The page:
In recognition of the long-term strategic relationship between Clipper Windpower and BP Alternative Energy, BP has acquired a five-year share option for a 10% equity interest at £3.77 (US$6.92) per share in Clipper Windpower (subject to final approval of the Clipper Shareholders).

BP has agreed to acquire a 50% interest in the project portfolio along with an option to acquire an interest in Clipper Windpower Plc representing 9,596,681 ordinary shares in the capital of the Company and a turbine supply option, for a total of $30 million. In addition, BP has agreed to pay Clipper up to US$30 million upon successful completion of the development projects. BP will also make a US$30 million down payment for the 300MW Liberty turbines for delivery in 2007/2008.

Clipper Windpower designs advanced wind turbines, manufactures its 2.5-MW Liberty wind turbine and actively develops wind power generating projects in the Americas and Europe. Clipper’s project development activities include approximately 6,000 MW of wind resource rights, with new project sites being actively pursued.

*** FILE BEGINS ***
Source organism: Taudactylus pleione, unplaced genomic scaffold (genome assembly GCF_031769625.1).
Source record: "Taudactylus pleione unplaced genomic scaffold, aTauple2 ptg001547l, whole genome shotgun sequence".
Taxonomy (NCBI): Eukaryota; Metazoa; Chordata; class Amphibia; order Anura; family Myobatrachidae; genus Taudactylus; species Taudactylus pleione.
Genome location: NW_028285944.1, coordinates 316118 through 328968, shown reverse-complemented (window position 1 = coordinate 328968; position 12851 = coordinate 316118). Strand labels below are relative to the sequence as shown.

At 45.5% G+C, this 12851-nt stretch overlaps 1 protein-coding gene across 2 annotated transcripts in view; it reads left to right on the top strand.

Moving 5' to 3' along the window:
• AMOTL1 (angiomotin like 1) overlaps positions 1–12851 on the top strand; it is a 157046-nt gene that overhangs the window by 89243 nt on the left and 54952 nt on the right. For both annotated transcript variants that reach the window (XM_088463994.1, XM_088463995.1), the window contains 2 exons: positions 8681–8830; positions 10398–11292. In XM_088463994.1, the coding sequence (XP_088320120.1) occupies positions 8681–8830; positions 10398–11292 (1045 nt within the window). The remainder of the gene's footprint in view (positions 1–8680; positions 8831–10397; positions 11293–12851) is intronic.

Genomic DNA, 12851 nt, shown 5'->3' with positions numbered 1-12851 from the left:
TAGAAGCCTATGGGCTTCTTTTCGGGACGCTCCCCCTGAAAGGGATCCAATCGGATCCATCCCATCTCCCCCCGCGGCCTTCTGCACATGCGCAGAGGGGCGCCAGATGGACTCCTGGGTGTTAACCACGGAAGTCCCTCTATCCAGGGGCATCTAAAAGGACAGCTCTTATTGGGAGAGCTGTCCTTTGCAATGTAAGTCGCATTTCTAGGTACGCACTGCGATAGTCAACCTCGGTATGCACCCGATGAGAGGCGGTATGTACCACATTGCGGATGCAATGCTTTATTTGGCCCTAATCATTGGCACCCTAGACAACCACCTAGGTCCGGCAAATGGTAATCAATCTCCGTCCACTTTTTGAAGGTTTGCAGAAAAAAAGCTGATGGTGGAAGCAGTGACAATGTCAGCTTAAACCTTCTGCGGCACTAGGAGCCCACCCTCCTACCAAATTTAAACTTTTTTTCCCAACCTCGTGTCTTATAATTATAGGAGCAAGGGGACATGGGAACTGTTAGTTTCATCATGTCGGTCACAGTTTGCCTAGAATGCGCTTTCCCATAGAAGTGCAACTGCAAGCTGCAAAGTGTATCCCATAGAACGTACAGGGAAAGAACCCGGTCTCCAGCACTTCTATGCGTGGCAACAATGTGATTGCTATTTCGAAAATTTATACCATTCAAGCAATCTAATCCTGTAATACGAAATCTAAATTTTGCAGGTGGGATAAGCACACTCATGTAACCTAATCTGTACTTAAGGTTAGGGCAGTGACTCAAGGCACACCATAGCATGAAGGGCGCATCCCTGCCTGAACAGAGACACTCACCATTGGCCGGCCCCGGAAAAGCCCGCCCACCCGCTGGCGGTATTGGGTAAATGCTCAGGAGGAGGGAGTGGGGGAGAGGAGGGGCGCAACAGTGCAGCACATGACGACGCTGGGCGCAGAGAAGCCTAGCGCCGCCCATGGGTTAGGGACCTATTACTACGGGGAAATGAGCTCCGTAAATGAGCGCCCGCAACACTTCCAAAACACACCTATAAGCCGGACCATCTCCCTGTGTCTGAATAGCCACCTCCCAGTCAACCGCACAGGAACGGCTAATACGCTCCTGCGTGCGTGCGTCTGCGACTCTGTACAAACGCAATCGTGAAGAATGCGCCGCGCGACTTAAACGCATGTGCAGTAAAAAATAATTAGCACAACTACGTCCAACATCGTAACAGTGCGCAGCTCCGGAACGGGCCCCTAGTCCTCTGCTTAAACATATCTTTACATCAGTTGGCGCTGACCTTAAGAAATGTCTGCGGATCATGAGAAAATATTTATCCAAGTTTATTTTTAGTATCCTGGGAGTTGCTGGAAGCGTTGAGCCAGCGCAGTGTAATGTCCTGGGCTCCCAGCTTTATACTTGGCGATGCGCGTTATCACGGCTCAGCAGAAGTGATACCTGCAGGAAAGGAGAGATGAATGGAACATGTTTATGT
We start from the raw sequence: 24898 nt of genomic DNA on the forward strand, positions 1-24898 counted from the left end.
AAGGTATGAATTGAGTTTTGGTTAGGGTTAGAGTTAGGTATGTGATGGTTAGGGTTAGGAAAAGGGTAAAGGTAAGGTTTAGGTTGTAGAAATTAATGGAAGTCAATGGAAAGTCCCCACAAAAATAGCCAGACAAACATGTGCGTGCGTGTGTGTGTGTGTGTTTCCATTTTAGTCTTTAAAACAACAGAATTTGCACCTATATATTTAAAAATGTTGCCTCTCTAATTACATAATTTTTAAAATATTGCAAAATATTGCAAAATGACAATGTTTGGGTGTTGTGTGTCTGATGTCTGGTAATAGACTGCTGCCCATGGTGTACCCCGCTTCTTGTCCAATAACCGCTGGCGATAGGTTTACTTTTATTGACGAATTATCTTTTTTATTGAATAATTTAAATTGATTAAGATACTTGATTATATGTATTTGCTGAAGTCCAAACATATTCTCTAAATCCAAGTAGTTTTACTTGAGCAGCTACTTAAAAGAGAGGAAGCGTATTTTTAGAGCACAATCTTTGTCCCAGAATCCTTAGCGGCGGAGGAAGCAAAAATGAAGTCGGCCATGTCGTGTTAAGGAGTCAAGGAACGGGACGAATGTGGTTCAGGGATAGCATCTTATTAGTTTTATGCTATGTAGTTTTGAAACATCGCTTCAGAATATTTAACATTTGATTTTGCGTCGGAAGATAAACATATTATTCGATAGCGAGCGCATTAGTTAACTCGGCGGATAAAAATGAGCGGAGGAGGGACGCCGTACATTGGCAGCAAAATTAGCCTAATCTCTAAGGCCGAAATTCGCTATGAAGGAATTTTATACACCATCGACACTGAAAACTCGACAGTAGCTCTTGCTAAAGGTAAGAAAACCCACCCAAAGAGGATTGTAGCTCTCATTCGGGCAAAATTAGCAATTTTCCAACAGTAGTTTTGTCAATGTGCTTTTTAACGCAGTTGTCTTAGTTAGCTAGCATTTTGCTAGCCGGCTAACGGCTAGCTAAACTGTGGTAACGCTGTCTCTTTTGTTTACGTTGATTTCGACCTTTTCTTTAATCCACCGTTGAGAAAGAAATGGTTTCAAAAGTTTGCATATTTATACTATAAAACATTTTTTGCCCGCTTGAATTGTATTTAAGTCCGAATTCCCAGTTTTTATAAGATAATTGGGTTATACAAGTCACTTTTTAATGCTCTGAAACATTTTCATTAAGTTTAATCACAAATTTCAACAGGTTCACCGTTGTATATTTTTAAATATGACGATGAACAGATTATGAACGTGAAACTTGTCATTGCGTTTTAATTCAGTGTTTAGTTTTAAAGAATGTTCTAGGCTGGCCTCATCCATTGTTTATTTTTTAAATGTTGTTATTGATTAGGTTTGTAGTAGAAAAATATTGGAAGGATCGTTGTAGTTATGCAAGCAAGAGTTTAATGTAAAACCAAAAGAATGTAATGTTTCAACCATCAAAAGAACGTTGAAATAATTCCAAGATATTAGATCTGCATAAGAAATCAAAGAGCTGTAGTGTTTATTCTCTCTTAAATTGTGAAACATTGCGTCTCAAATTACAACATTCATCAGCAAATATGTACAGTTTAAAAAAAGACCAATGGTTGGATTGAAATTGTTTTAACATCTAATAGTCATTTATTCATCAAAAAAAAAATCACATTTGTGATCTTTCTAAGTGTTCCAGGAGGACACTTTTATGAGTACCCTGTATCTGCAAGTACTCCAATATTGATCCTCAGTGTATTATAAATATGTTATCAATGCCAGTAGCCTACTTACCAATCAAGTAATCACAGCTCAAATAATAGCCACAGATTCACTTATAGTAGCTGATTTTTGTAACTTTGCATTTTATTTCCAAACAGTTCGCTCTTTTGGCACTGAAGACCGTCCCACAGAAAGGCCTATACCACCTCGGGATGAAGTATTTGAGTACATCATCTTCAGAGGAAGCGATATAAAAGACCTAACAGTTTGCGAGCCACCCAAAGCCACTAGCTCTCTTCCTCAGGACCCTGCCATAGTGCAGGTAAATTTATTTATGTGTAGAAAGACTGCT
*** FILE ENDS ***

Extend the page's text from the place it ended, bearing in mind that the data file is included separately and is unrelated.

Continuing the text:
July 14, 2006 in Power Generation, Wind | Permalink | Comments (14) | TrackBack (0)

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Comments

"Each turbine uses four permanent magnet (synchronous) generators rated at 660 kW each."

That would mean 2.640 MW each turbine. And 2015 MW means over 760 of these turbines. Where would they place these gigantic rotors?

rexis: The five wind projects, with an anticipated total generating capacity of 2,015 MW, are located in New York, Texas, and South Dakota.
that's where they would place them. wind farms, and lots of 'em, apparently. 760 isn't that much though, esp spread over 3 states and one of them is south dakota.

Putting wind turbines makes some family farms financially viable due to electric utility checks. Some in northern NY state had them because of a state green electricity program. They bring 5-10 grand a year each. Some modest sized farms could have 4 or 5 on the edges of their property, bringing in a potential $50,000 a year. It is not chump change. Now do the same in North Dakota with small family farms, and maybe you will se the decline in some small Great Plains towns stop/reverse.

Aside from the royalties paid to the landowners who allow these things to be erected on their farms, the construction of regional supply and repaire bases should have a positive effect on small town economies. There are a number of anti-windmill groups out there, particularly in Massachusetts and upstate New York, and I only hope that they don't derail these projects too badly. Clean electricity is a critical need in the years ahead.

Why would it be more efficient having 4 generators (with a more complex gearset - read less efficient than single stage gearbox) in a single wind turbine?

Typically, the larger an electric motor / generator, the higher it's efficiency (up to 99,8% with large, multi-MW rated generators).